The Parades Commission has barred a contentious loyal order parade from passing a nationalist area in north Belfast next Saturday.
The Apprentice Boys march is due to take place next week
Nationalists in the Ardoyne area and Sinn Fein had said they would oppose the parade by the Protestant Apprentice Boys through the area.
One band and the Ligoniel Walkers Club had applied to parade past the Ardoyne shops before boarding buses for the main demonstration in Londonderry on 14 August.
The march has passed off without major incident in recent years, but events during the return leg of an Orange Order feeder parade on the Twelfth of July, hardened the mood against any loyal order parade.
On Friday, the commission ruled that the parade was barred from that part of the route between the junction of Crumlin Road and Hesketh Road and the junction of Woodvale Parade and Woodvale Road.
This route would have taken the parade past the Ardoyne shops and nationalist houses.
In its determination, the commission said it was aware that there was "considerable anger" among nationalist residents about a "strongly held perception that the Orange Order threatened disruption across Belfast on 12 July if its evening parade was not permitted to pass to its satisfaction".
"This perception has caused significant damage to the interests of other traditional parades in the area," it said.
"The commission has also taken into account the possibility, that if a large-scale policing operation is required the disruption to the local community and the possible infringement of protected convention rights will increase commensurately."
Afterwards, Tommy Cheevers, spokesman for the Apprentice Boys in Belfast, said: "Once again, the threat of republican violence has paid off.
"And it has wider implications for society here and the peace process when we see that the republican movement does not want a Prod about the place."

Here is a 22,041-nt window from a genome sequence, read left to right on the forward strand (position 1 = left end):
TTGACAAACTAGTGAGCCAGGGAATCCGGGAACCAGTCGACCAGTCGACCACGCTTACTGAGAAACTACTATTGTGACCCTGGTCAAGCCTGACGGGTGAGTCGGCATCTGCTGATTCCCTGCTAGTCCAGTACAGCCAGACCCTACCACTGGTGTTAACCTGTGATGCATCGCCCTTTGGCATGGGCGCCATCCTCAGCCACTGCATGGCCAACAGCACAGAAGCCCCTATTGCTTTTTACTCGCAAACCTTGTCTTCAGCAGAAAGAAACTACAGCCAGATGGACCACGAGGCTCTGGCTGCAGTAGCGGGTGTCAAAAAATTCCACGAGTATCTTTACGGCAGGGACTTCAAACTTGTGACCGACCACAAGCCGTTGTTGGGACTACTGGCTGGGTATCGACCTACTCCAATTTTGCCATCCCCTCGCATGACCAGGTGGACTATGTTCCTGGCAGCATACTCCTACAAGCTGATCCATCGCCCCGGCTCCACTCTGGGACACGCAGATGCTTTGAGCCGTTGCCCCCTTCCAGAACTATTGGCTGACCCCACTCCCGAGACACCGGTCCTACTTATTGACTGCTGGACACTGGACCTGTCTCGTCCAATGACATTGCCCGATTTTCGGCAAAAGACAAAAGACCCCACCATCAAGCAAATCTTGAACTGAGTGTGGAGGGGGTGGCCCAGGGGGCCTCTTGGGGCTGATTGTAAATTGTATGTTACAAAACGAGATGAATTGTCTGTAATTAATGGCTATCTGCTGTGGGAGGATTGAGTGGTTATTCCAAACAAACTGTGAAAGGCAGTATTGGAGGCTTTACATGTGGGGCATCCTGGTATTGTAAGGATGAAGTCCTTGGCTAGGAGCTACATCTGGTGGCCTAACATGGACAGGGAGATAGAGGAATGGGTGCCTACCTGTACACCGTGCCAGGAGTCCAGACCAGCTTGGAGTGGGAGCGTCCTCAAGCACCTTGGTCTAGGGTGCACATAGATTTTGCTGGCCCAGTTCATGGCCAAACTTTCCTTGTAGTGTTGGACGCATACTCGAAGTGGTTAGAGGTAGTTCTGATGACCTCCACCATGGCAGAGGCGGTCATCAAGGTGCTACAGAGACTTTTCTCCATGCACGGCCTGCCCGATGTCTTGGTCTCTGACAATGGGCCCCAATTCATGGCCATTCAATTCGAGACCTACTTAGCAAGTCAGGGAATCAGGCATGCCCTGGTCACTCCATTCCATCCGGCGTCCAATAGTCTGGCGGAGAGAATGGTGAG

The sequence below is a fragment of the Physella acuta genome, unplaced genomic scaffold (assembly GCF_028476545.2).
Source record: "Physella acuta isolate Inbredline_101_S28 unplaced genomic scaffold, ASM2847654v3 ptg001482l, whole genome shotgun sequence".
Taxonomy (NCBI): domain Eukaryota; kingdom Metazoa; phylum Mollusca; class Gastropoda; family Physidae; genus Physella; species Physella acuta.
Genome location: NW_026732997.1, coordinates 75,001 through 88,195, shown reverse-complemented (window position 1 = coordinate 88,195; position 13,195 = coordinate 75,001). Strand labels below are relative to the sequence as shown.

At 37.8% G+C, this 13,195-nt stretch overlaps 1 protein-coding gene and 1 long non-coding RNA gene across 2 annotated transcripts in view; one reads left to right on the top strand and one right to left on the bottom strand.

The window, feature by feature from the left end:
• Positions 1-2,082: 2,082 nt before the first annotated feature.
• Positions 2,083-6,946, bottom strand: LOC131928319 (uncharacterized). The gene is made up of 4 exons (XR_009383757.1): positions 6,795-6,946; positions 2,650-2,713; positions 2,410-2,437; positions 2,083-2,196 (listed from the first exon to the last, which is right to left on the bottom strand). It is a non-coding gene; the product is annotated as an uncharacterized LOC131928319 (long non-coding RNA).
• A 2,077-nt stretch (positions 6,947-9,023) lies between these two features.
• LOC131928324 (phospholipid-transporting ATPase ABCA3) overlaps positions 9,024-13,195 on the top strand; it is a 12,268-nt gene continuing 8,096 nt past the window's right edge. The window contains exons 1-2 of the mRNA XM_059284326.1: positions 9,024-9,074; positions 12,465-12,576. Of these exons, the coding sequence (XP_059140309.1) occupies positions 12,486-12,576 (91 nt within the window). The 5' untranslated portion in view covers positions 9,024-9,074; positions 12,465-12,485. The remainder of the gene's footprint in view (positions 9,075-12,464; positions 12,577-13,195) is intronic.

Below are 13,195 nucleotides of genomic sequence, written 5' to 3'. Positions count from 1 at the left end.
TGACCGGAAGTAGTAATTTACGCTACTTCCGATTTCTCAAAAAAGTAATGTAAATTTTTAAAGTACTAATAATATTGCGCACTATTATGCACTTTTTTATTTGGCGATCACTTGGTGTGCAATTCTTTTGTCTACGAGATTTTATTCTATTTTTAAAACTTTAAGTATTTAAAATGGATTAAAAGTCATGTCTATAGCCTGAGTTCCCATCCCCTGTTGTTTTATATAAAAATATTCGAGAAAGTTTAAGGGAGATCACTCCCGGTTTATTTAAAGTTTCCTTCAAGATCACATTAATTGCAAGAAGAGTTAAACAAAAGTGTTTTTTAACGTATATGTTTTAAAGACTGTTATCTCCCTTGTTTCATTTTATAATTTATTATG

North Belfast DUP MP Nigel Dodds condemned the decision as "ridiculous".
He said: "This parade takes place at 8.30 o'clock on a Saturday morning and has always passed off peacefully and without incident. There is no logic or reason to the Parades Commission's determination.
"Threats from Sinn Fein and republican residents groups have carried the day."
However, Sinn Fein assembly member Gerry Kelly said it was the "only sensible decision" that could have been reached.
"What people might be worried about now is that we have had decisions like this before which have been reversed and people will be monitoring the situation," he said.
"They certainly should not reverse this on the basis of threat and intimidation by loyalists."
SDLP councillor Martin Morgan said it was a "sensible and welcome decision" and appealed for everyone to respect the decision.
"I am appealing to the Apprentice Boys and the Orange Order to enter into dialogue and reach agreement with the residents groups so that in future we can avoid a repeat of the disgraceful scenes of the 12th," he added.
A spokesman for the Bogside Residents' Group in Londonderry, Donncha McNiallais, also welcomed the decision.
He said the group would not be opposing the main demonstration in Londonderry and appealed for everyone to work towards a peaceful day.
Trouble followed a parade in Ardoyne in July
Residents held a public meeting to discuss concerns about the parade after rioting followed an Orange Order parade in the area on 12 July.
More than 20 police officers were injured when nationalist youths clashed with the security forces after supporters of the parade were allowed through the area that day.
The parade had been restricted by the Parades Commission which ruled that only lodge members and marshals could take part in the parade back to Ballysillan as it passed the Ardoyne shops.
The police said they had acted in accordance with the ruling as the parade's supporters were only allowed up the road after the march had passed.
The government-appointed Parades Commission was set up in 1997 to make decisions on whether controversial parades should be restricted.